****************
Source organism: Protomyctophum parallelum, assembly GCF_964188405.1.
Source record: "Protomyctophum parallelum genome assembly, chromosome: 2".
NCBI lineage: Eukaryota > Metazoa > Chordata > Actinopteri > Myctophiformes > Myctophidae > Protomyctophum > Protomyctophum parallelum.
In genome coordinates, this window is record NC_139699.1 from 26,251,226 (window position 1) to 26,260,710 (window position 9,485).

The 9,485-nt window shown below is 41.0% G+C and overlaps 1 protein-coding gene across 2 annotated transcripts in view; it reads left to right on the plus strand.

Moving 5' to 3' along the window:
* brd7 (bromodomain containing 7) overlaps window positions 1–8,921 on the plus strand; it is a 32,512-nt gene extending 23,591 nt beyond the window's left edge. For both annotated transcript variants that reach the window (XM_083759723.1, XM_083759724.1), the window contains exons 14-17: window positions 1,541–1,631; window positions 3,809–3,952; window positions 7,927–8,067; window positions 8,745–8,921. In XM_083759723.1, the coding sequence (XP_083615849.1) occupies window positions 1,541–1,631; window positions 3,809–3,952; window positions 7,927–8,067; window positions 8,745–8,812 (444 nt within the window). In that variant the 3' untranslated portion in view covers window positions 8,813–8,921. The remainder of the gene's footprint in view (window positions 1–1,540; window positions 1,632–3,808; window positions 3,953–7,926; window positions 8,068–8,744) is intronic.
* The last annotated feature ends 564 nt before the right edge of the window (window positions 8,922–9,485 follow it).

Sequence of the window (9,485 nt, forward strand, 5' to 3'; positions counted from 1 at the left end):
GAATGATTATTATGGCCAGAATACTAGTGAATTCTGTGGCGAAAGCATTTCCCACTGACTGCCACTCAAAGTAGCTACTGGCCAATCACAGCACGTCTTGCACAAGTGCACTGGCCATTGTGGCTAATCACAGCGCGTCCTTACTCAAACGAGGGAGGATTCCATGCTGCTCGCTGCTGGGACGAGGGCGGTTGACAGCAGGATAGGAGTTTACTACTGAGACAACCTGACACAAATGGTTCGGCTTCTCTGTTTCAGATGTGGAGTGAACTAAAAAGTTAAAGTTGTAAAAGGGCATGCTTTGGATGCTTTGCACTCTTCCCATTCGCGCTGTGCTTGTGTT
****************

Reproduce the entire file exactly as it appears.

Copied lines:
Source organism: Protomyctophum parallelum, assembly GCF_964188405.1.
Source record: "Protomyctophum parallelum genome assembly, chromosome: 2".
NCBI lineage: Eukaryota > Metazoa > Chordata > Actinopteri > Myctophiformes > Myctophidae > Protomyctophum > Protomyctophum parallelum.
In genome coordinates, this window is record NC_139699.1 from 26,251,226 (window position 1) to 26,260,710 (window position 9,485).

The 9,485-nt window shown below is 41.0% G+C and overlaps 1 protein-coding gene across 2 annotated transcripts in view; it reads left to right on the plus strand.

Moving 5' to 3' along the window:
* brd7 (bromodomain containing 7) overlaps window positions 1–8,921 on the plus strand; it is a 32,512-nt gene extending 23,591 nt beyond the window's left edge. For both annotated transcript variants that reach the window (XM_083759723.1, XM_083759724.1), the window contains exons 14-17: window positions 1,541–1,631; window positions 3,809–3,952; window positions 7,927–8,067; window positions 8,745–8,921. In XM_083759723.1, the coding sequence (XP_083615849.1) occupies window positions 1,541–1,631; window positions 3,809–3,952; window positions 7,927–8,067; window positions 8,745–8,812 (444 nt within the window). In that variant the 3' untranslated portion in view covers window positions 8,813–8,921. The remainder of the gene's footprint in view (window positions 1–1,540; window positions 1,632–3,808; window positions 3,953–7,926; window positions 8,068–8,744) is intronic.
* The last annotated feature ends 564 nt before the right edge of the window (window positions 8,922–9,485 follow it).

Sequence of the window (9,485 nt, forward strand, 5' to 3'; positions counted from 1 at the left end):
GAATGATTATTATGGCCAGAATACTAGTGAATTCTGTGGCGAAAGCATTTCCCACTGACTGCCACTCAAAGTAGCTACTGGCCAATCACAGCACGTCTTGCACAAGTGCACTGGCCATTGTGGCTAATCACAGCGCGTCCTTACTCAAACGAGGGAGGATTCCATGCTGCTCGCTGCTGGGACGAGGGCGGTTGACAGCAGGATAGGAGTTTACTACTGAGACAACCTGACACAAATGGTTCGGCTTCTCTGTTTCAGATGTGGAGTGAACTAAAAAGTTAAAGTTGTAAAAGGGCATGCTTTGGATGCTTTGCACTCTTCCCATTCGCGCTGTGCTTGTGTT